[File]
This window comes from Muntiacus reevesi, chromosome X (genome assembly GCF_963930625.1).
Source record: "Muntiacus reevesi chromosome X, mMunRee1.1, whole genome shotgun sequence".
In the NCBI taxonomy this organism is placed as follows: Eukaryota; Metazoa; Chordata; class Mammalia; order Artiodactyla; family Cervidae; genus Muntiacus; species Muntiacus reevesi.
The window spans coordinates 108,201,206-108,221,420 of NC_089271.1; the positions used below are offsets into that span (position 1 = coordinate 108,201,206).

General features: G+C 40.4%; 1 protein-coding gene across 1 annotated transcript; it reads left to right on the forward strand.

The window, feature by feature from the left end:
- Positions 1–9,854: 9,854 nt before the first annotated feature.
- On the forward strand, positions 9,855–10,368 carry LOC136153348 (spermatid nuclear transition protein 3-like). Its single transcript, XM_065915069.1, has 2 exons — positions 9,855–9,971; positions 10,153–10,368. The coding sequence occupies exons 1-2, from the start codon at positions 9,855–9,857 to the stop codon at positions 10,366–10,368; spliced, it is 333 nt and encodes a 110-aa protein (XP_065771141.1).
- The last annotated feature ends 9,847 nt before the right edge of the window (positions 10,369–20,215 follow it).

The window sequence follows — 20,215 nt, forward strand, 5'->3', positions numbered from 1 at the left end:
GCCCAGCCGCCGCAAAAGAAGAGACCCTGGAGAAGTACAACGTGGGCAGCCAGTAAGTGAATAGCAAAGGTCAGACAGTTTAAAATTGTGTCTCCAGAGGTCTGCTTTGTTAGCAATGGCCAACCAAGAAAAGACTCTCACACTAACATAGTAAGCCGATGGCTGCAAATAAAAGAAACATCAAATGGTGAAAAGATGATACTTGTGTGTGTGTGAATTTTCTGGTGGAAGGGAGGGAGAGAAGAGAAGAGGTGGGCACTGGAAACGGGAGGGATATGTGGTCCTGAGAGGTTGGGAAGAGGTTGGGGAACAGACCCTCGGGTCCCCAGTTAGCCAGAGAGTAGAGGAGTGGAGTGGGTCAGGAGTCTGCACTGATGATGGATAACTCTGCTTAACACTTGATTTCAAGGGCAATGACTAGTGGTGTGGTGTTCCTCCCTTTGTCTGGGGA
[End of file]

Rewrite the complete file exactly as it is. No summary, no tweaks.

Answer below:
This window comes from Muntiacus reevesi, chromosome X (genome assembly GCF_963930625.1).
Source record: "Muntiacus reevesi chromosome X, mMunRee1.1, whole genome shotgun sequence".
In the NCBI taxonomy this organism is placed as follows: Eukaryota; Metazoa; Chordata; class Mammalia; order Artiodactyla; family Cervidae; genus Muntiacus; species Muntiacus reevesi.
The window spans coordinates 108,201,206-108,221,420 of NC_089271.1; the positions used below are offsets into that span (position 1 = coordinate 108,201,206).

General features: G+C 40.4%; 1 protein-coding gene across 1 annotated transcript; it reads left to right on the forward strand.

The window, feature by feature from the left end:
- Positions 1–9,854: 9,854 nt before the first annotated feature.
- On the forward strand, positions 9,855–10,368 carry LOC136153348 (spermatid nuclear transition protein 3-like). Its single transcript, XM_065915069.1, has 2 exons — positions 9,855–9,971; positions 10,153–10,368. The coding sequence occupies exons 1-2, from the start codon at positions 9,855–9,857 to the stop codon at positions 10,366–10,368; spliced, it is 333 nt and encodes a 110-aa protein (XP_065771141.1).
- The last annotated feature ends 9,847 nt before the right edge of the window (positions 10,369–20,215 follow it).

The window sequence follows — 20,215 nt, forward strand, 5'->3', positions numbered from 1 at the left end:
GCCCAGCCGCCGCAAAAGAAGAGACCCTGGAGAAGTACAACGTGGGCAGCCAGTAAGTGAATAGCAAAGGTCAGACAGTTTAAAATTGTGTCTCCAGAGGTCTGCTTTGTTAGCAATGGCCAACCAAGAAAAGACTCTCACACTAACATAGTAAGCCGATGGCTGCAAATAAAAGAAACATCAAATGGTGAAAAGATGATACTTGTGTGTGTGTGAATTTTCTGGTGGAAGGGAGGGAGAGAAGAGAAGAGGTGGGCACTGGAAACGGGAGGGATATGTGGTCCTGAGAGGTTGGGAAGAGGTTGGGGAACAGACCCTCGGGTCCCCAGTTAGCCAGAGAGTAGAGGAGTGGAGTGGGTCAGGAGTCTGCACTGATGATGGATAACTCTGCTTAACACTTGATTTCAAGGGCAATGACTAGTGGTGTGGTGTTCCTCCCTTTGTCTGGGGA